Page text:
|Setback for buildings and impervious surface||50 feet from surface water or wetland edge||50 feet from landward edge of buffer||50 from landward edge of buffer|
|Setback for nutrient and bacteria sources (drain field, manure storage, compost pile) (Prohibit use of dry well or equivalent)||100 feet from surface water or wetland edge||100 feet from surface water or wetland edge||100 feet from surface water or wetland edge|
The point is what standards are used will depend on goals, objectives, and primary background data. This information would be included in a community’s master plan. The public participation part of adopting a master plan will also help determine what will be politically palatable and define the constraints that existing development may impose.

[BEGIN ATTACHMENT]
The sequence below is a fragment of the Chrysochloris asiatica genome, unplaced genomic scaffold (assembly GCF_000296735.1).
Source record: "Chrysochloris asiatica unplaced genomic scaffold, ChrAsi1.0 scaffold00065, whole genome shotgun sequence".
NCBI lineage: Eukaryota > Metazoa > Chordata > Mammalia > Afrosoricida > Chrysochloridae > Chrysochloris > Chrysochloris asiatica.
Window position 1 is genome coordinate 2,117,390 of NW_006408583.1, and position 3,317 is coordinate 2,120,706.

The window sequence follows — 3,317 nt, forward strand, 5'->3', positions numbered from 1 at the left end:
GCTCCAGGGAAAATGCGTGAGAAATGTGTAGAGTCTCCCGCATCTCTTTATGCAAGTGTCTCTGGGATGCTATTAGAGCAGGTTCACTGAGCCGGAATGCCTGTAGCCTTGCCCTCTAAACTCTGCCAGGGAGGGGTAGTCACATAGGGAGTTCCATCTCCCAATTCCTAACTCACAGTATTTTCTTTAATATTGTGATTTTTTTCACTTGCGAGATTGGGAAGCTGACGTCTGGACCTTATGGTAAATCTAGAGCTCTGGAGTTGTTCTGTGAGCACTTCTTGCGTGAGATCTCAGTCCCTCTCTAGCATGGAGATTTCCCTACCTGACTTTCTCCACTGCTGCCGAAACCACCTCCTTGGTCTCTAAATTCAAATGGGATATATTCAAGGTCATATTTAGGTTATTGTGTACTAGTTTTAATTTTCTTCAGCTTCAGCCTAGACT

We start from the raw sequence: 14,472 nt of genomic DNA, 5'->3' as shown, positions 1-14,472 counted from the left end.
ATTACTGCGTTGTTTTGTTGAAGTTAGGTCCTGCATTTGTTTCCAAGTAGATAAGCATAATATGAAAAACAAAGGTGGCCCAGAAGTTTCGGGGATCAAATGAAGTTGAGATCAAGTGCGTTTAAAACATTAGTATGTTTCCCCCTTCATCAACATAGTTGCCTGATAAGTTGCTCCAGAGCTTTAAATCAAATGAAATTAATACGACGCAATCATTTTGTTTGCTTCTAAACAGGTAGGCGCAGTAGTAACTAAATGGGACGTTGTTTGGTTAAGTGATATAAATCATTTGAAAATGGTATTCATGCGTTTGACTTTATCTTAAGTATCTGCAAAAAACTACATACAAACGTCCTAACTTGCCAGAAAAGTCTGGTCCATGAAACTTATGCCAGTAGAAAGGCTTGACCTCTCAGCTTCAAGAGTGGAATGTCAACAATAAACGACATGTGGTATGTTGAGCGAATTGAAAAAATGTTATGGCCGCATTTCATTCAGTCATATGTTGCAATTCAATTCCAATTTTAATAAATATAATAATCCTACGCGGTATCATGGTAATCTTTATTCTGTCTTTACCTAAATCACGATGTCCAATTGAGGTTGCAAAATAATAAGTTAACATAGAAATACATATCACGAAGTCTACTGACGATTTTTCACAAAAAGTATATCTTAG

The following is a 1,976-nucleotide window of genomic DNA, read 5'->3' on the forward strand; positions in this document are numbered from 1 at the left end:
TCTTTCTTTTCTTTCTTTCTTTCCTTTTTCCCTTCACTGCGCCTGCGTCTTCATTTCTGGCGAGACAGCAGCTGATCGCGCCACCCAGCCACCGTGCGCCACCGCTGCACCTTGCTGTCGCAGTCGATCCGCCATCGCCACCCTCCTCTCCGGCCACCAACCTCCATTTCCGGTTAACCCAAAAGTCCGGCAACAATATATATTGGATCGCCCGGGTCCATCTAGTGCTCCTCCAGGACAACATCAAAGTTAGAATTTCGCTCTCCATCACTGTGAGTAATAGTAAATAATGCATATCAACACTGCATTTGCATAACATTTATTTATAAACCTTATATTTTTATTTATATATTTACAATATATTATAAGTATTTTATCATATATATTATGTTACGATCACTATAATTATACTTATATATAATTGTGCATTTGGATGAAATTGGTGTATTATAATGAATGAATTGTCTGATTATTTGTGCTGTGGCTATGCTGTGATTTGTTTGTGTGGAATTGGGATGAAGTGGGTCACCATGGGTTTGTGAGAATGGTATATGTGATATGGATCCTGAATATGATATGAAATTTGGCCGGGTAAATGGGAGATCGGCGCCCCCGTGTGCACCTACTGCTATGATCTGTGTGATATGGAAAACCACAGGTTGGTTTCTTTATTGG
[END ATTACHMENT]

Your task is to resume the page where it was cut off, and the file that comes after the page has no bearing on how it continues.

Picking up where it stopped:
As a result, a more practical ideal may be along the lines of the following:
- 50-foot building setback from the water’s edge
- 100-foot septic and other nutrient source setback from the water’s edge
- 30-50 foot buffer strip (UofM Biological Station or Tip of the Mitt Watershed Council) (combination of native trees and shrubs: No removal except dead, diseased, invasive; limited trimming and removal to have views; pesticide and fertilizer use restrictions)
- 25% or less shoreline alteration
- 15% impervious surface within 500 feet of shoreline (standard based on soils: 10-40%)